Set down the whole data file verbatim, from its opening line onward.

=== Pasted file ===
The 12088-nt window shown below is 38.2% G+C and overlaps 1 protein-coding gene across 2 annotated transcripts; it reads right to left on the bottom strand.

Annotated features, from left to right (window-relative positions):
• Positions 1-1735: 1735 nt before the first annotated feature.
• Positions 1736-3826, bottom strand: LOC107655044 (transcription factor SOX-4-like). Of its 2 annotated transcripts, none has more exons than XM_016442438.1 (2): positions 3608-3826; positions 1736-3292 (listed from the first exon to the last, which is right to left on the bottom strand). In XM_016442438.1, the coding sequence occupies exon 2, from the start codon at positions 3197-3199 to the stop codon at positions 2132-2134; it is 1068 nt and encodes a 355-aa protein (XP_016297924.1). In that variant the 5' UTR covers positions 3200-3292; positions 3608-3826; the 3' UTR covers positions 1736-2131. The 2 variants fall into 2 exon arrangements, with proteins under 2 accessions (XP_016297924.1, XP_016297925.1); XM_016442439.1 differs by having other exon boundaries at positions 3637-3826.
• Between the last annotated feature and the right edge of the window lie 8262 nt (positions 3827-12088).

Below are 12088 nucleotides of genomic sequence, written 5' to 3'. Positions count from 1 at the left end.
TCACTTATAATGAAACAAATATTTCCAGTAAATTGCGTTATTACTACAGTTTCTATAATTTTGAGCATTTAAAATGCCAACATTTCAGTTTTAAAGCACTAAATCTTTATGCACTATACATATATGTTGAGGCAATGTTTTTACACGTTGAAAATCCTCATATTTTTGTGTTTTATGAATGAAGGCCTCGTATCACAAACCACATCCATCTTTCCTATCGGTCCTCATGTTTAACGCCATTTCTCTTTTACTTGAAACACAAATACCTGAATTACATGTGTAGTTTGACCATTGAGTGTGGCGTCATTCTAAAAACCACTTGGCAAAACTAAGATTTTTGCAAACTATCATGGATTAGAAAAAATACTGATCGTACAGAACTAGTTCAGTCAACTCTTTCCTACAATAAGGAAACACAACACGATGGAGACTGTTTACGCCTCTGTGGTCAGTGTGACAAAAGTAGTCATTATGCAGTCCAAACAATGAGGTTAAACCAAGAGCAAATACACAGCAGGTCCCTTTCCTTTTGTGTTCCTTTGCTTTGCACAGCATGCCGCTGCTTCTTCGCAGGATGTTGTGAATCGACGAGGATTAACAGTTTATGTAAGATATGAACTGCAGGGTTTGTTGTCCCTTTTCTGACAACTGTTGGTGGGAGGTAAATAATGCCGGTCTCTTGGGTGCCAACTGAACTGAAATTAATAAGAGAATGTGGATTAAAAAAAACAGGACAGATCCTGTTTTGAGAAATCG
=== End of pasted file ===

The 12088-nt window shown below is 38.2% G+C and overlaps 1 protein-coding gene across 2 annotated transcripts; it reads right to left on the bottom strand.

Annotated features, from left to right (window-relative positions):
• Positions 1-1735: 1735 nt before the first annotated feature.
• Positions 1736-3826, bottom strand: LOC107655044 (transcription factor SOX-4-like). Of its 2 annotated transcripts, none has more exons than XM_016442438.1 (2): positions 3608-3826; positions 1736-3292 (listed from the first exon to the last, which is right to left on the bottom strand). In XM_016442438.1, the coding sequence occupies exon 2, from the start codon at positions 3197-3199 to the stop codon at positions 2132-2134; it is 1068 nt and encodes a 355-aa protein (XP_016297924.1). In that variant the 5' UTR covers positions 3200-3292; positions 3608-3826; the 3' UTR covers positions 1736-2131. The 2 variants fall into 2 exon arrangements, with proteins under 2 accessions (XP_016297924.1, XP_016297925.1); XM_016442439.1 differs by having other exon boundaries at positions 3637-3826.
• Between the last annotated feature and the right edge of the window lie 8262 nt (positions 3827-12088).

Below are 12088 nucleotides of genomic sequence, written 5' to 3'. Positions count from 1 at the left end.
TCACTTATAATGAAACAAATATTTCCAGTAAATTGCGTTATTACTACAGTTTCTATAATTTTGAGCATTTAAAATGCCAACATTTCAGTTTTAAAGCACTAAATCTTTATGCACTATACATATATGTTGAGGCAATGTTTTTACACGTTGAAAATCCTCATATTTTTGTGTTTTATGAATGAAGGCCTCGTATCACAAACCACATCCATCTTTCCTATCGGTCCTCATGTTTAACGCCATTTCTCTTTTACTTGAAACACAAATACCTGAATTACATGTGTAGTTTGACCATTGAGTGTGGCGTCATTCTAAAAACCACTTGGCAAAACTAAGATTTTTGCAAACTATCATGGATTAGAAAAAATACTGATCGTACAGAACTAGTTCAGTCAACTCTTTCCTACAATAAGGAAACACAACACGATGGAGACTGTTTACGCCTCTGTGGTCAGTGTGACAAAAGTAGTCATTATGCAGTCCAAACAATGAGGTTAAACCAAGAGCAAATACACAGCAGGTCCCTTTCCTTTTGTGTTCCTTTGCTTTGCACAGCATGCCGCTGCTTCTTCGCAGGATGTTGTGAATCGACGAGGATTAACAGTTTATGTAAGATATGAACTGCAGGGTTTGTTGTCCCTTTTCTGACAACTGTTGGTGGGAGGTAAATAATGCCGGTCTCTTGGGTGCCAACTGAACTGAAATTAATAAGAGAATGTGGATTAAAAAAAACAGGACAGATCCTGTTTTGAGAAATCG